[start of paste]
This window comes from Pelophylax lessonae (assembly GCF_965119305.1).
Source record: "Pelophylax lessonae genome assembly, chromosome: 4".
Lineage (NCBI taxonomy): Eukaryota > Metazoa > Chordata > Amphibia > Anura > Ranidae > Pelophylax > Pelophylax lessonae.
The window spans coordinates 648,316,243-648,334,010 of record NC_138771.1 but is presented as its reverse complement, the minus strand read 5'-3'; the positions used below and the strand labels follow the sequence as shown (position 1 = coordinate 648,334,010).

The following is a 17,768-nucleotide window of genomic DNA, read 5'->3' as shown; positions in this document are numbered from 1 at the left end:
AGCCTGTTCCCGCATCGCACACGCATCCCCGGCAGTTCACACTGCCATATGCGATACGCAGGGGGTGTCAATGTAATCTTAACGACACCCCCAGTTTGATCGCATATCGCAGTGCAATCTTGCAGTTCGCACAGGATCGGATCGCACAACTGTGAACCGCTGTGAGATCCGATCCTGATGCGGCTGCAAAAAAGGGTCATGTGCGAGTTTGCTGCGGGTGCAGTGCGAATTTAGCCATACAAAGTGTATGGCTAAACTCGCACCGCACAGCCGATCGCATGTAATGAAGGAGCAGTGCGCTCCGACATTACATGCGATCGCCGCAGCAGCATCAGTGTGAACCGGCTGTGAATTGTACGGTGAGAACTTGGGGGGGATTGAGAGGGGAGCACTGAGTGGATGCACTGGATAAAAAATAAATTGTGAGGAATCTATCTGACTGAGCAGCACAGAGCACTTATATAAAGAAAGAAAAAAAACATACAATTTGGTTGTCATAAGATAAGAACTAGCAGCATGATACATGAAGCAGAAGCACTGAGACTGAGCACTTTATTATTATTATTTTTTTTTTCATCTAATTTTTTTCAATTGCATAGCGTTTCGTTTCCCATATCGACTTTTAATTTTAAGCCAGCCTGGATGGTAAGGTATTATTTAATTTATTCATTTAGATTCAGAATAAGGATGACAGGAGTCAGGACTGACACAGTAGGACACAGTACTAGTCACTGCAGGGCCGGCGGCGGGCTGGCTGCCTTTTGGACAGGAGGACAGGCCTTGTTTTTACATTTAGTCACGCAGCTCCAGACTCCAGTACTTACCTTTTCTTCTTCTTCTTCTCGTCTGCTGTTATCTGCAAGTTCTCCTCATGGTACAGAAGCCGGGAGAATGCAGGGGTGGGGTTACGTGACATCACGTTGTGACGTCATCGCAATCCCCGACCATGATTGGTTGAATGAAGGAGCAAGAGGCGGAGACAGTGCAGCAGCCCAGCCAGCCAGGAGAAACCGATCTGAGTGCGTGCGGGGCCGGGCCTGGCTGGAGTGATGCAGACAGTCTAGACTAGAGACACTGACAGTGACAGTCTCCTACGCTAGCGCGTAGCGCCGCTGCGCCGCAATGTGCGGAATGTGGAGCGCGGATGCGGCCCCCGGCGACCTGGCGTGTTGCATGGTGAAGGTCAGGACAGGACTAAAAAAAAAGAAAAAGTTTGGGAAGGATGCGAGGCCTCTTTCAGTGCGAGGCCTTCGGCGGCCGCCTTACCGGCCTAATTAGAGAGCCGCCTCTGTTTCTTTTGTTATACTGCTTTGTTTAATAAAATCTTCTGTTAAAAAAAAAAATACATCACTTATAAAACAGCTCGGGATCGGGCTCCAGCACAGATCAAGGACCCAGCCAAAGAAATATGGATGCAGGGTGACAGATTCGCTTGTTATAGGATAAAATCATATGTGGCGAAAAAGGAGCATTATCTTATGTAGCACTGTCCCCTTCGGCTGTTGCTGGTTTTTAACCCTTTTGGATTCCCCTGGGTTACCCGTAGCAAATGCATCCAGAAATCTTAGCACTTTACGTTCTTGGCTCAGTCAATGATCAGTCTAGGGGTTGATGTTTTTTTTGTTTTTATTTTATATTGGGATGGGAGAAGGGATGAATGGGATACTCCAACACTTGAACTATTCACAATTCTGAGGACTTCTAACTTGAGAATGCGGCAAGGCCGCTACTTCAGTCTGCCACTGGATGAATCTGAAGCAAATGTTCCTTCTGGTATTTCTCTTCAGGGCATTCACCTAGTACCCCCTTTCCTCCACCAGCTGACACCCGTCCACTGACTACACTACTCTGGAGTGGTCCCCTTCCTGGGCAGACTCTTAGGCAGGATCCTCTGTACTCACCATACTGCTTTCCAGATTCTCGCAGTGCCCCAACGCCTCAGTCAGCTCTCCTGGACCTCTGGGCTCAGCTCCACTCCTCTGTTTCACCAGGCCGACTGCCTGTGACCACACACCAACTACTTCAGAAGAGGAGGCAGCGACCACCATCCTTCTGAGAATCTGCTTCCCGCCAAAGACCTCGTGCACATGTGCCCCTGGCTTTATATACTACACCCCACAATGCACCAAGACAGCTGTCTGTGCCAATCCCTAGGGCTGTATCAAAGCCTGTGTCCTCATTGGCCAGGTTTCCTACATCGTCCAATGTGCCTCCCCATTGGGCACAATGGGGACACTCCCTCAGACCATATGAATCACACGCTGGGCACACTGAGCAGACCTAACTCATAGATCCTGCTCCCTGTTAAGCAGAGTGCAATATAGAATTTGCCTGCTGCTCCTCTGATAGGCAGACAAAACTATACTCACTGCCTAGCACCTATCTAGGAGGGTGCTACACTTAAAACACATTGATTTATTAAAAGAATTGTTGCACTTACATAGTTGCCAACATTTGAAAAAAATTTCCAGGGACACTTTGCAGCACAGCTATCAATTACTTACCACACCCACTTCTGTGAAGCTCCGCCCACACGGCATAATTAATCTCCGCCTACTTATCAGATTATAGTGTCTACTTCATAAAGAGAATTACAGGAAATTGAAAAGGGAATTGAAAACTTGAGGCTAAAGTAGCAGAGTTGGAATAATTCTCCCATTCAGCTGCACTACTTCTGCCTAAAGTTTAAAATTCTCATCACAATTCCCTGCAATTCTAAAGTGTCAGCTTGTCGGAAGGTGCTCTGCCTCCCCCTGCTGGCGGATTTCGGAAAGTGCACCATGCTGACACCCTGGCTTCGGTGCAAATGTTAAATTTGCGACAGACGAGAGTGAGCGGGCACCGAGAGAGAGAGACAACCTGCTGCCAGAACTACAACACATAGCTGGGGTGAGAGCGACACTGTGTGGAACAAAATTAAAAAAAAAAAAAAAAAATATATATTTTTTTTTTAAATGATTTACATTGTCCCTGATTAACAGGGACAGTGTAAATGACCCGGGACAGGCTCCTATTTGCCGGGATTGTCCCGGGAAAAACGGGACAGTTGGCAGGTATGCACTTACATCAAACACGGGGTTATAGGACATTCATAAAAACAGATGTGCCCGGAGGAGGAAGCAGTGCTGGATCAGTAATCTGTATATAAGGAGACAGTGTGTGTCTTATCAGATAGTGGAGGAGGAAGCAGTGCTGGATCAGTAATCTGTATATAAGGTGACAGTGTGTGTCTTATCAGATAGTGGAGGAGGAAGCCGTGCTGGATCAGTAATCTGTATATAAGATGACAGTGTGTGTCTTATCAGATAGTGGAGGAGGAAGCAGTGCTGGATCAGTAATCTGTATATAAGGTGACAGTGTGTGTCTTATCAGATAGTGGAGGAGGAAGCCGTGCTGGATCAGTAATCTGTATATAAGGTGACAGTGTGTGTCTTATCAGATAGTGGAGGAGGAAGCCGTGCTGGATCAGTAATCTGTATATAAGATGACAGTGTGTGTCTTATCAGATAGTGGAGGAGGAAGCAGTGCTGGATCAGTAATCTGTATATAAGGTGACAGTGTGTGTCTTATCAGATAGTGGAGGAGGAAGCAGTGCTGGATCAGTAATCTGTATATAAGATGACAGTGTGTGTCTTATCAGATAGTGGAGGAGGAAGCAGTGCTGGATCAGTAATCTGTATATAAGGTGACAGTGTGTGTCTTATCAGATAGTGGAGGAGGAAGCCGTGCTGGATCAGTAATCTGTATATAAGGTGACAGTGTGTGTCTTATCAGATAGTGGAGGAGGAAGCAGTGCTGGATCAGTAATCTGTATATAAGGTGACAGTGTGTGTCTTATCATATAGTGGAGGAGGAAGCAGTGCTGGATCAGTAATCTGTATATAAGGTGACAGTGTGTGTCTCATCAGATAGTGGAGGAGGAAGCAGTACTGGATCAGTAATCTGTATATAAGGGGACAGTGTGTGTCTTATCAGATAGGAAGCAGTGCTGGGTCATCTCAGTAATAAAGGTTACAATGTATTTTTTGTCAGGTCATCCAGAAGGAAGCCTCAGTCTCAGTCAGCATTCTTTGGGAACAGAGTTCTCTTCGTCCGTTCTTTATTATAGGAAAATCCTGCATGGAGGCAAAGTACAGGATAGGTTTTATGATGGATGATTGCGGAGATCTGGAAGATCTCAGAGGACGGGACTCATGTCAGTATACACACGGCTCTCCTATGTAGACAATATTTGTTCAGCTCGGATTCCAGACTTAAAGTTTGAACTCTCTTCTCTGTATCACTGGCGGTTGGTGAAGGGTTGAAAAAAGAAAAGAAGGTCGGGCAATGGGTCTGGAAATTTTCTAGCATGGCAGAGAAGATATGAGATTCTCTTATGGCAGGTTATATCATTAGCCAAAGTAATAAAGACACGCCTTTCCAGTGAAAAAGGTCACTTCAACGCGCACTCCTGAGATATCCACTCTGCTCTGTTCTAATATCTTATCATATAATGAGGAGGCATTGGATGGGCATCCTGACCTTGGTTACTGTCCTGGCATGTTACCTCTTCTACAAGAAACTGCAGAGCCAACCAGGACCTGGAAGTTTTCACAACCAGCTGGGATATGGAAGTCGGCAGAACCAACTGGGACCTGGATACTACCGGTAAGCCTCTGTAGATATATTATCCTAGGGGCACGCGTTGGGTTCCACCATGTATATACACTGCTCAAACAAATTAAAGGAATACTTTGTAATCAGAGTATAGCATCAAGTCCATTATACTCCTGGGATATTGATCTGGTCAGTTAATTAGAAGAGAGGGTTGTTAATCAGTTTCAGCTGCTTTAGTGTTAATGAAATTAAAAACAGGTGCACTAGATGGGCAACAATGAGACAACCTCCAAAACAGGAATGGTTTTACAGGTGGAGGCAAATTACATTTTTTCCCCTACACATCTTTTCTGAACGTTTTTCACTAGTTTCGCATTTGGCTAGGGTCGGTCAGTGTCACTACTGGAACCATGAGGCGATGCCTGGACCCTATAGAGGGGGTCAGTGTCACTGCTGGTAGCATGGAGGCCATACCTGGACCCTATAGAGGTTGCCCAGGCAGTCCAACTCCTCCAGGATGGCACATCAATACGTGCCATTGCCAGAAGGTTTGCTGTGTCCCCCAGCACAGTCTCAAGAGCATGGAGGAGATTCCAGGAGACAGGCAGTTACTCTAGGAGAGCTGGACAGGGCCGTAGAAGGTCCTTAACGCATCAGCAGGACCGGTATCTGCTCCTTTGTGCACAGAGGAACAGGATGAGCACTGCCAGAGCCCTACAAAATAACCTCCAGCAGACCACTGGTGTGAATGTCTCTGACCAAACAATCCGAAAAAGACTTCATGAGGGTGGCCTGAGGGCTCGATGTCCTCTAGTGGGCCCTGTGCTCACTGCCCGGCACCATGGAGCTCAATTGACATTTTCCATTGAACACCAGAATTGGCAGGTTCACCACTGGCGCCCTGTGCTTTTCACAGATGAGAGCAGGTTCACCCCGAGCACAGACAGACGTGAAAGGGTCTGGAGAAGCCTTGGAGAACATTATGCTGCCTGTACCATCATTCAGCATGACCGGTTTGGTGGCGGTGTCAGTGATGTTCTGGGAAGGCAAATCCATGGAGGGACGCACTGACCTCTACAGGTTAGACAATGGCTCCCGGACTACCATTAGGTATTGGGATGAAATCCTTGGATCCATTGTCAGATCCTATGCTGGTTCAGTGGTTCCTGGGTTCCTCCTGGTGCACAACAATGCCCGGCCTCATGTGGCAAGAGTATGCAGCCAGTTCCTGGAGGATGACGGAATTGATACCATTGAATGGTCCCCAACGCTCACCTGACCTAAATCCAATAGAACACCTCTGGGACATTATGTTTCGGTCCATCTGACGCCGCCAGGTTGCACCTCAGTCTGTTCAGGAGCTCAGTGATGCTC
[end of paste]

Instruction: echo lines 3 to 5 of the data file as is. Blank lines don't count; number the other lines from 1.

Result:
Lineage (NCBI taxonomy): Eukaryota > Metazoa > Chordata > Amphibia > Anura > Ranidae > Pelophylax > Pelophylax lessonae.
The window spans coordinates 648,316,243-648,334,010 of record NC_138771.1 but is presented as its reverse complement, the minus strand read 5'-3'; the positions used below and the strand labels follow the sequence as shown (position 1 = coordinate 648,334,010).

The following is a 17,768-nucleotide window of genomic DNA, read 5'->3' as shown; positions in this document are numbered from 1 at the left end: